Labels are everywhere – on soda bottles, lotion containers, pieces of fruit. Many of these self-adhesive labels are made of virgin plastics, and even those made of paper could have a plastic liner.
A new coalition of more than 30 global companies in the self-adhesive value chain has formed with an end-goal of creating a circular industry and encouraging a universal adoption of best practices.
CELAB: Toward a Circular Economy for Labels is a consortium that aims to offer solutions and provide education throughout the industry to enable matrix and release liner recycling, of which only 52% is currently recycled globally.
For Glendale, Calif.-based Avery Dennison, a founding member of CELAB’s steering committee, a collective effort is needed not only to meet the company’s sustainability goals, but also to revolutionize the pressure-sensitive adhesive industry.
“And so when putting together this target, essentially, you're committing to be responsible for that waste generated in the value chain,” says Renae Kezar, Avery Dennison senior director, global leader, Sustainability, Label and Graphic Materials. “So, in working on this last two to three years, what we determined was, it's not something we can do by ourselves, you essentially have to activate the entire industry to have a kind of a systematic way of approaching the problem.”
The matrix is described as “the unused web, or surrounding area, of the self-adhesive face stock material generated after cutting the labels,” defines CELAB. The liner is better known as “silicone release liner” or the “layer of base substrate which is coated with silicone and from which the label is peeled away during dispensing.”
One component of Avery Dennison’s set of sustainability goals first drafted in 2015 was to raise the amount of matrix and liner waste to be recycled to 70%. Other commitments to address waste include 2025 targets to ensure its operations will be 95% landfill-free and that 75% of the company’s waste is repurposed.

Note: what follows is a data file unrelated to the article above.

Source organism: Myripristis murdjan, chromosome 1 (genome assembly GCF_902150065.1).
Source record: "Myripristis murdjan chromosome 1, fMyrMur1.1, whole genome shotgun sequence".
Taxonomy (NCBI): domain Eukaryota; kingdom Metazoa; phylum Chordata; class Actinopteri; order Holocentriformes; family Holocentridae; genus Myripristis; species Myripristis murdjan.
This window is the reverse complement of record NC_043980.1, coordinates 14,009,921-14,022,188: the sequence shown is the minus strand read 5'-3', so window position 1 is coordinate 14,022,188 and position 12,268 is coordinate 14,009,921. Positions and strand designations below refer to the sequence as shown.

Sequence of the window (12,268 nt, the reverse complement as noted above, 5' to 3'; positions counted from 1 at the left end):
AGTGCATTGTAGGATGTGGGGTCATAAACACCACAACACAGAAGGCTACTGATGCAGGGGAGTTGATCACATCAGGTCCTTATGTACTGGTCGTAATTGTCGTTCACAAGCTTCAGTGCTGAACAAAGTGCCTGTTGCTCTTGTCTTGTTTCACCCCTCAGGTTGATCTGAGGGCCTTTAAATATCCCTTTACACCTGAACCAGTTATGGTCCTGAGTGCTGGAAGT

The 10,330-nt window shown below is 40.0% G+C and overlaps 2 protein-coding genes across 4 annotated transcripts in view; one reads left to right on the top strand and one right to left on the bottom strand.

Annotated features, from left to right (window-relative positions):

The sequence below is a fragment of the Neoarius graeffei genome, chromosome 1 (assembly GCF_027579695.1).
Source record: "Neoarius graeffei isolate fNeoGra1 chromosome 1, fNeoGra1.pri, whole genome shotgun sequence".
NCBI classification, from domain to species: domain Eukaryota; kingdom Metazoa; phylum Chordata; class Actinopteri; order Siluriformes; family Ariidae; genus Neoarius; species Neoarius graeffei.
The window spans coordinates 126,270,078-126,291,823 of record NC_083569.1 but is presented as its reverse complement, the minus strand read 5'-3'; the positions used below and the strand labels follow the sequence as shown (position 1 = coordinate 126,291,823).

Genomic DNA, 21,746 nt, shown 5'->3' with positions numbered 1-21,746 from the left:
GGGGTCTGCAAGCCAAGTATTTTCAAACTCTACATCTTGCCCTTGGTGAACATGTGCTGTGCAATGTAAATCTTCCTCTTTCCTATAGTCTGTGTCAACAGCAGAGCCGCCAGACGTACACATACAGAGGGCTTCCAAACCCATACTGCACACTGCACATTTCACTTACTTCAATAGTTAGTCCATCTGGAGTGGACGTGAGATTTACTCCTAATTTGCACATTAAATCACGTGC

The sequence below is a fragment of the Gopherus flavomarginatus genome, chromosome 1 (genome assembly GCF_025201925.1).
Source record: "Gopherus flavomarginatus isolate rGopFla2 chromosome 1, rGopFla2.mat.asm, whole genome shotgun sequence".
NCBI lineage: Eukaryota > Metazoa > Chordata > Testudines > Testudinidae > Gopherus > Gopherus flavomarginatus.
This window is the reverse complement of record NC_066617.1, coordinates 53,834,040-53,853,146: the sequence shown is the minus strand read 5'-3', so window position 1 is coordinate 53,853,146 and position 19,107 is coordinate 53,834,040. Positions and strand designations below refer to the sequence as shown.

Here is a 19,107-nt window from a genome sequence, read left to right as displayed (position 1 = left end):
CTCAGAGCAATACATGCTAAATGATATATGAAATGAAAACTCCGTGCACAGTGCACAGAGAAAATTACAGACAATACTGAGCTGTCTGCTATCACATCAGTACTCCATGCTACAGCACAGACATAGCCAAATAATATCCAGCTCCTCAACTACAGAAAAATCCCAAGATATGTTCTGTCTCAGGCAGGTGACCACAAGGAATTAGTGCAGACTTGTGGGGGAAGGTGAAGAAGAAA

“Essentially, the complexity of the project is that it's not our waste from Avery Dennison inside, its waste created by our customers, the label converters and then that's the matrix to them,” Kezar explains. “The liner is actually waste that's created at the CPG. So, Procter and Gamble, Unilever, Coca Cola. It's in everyone's best interest for us to solve this, not just from a pressure-sensitive industry. This is something where I believe we have a shared interest in solving it.”
With the knowledge that it needs to be an industry-led initiative, Avery Dennison began to contact suppliers and competitors in order to gauge interest. An informal meeting was held in October 2019 to talk about collaborative efforts. One year later, CELAB made its first public announcement.
“It was almost unanimous in that meeting that we wanted to form a consortium still with the underlying principle that we wanted it to be an industry solution and we want to build scale,” Kezar says. “So, over the last year we've been working on, recruiting, kind of bringing people down the path and getting us all essentially to agree to work on the problem.”
In addition to Avery Dennison, CELAB’s North American representation includes Dow Performance Silicones, Association of Plastic Recyclers, Henkel and BASF Corporation, just to name a few.
With everyone sticking to the same goals, Kezar says the consortium will generate a map of recycling outlets that is agreed upon within the industry. Competition is cast aside to focus on the larger objective of recycling 70% of matrix and liner waste, which was adapted from Avery Dennison’s sustainability goal.
“One of the objectives is that we have this impartial organization focused on creating a one view of what all of the recycling outlets are,” she indicates. “We're also agreeing about the minimum threshold that each recycler has to meet. So, it's not as if anyone can put a recycler on the table. They have to meet the minimum expectations of recycling. And then we almost we all endorse that holistic recycling network.”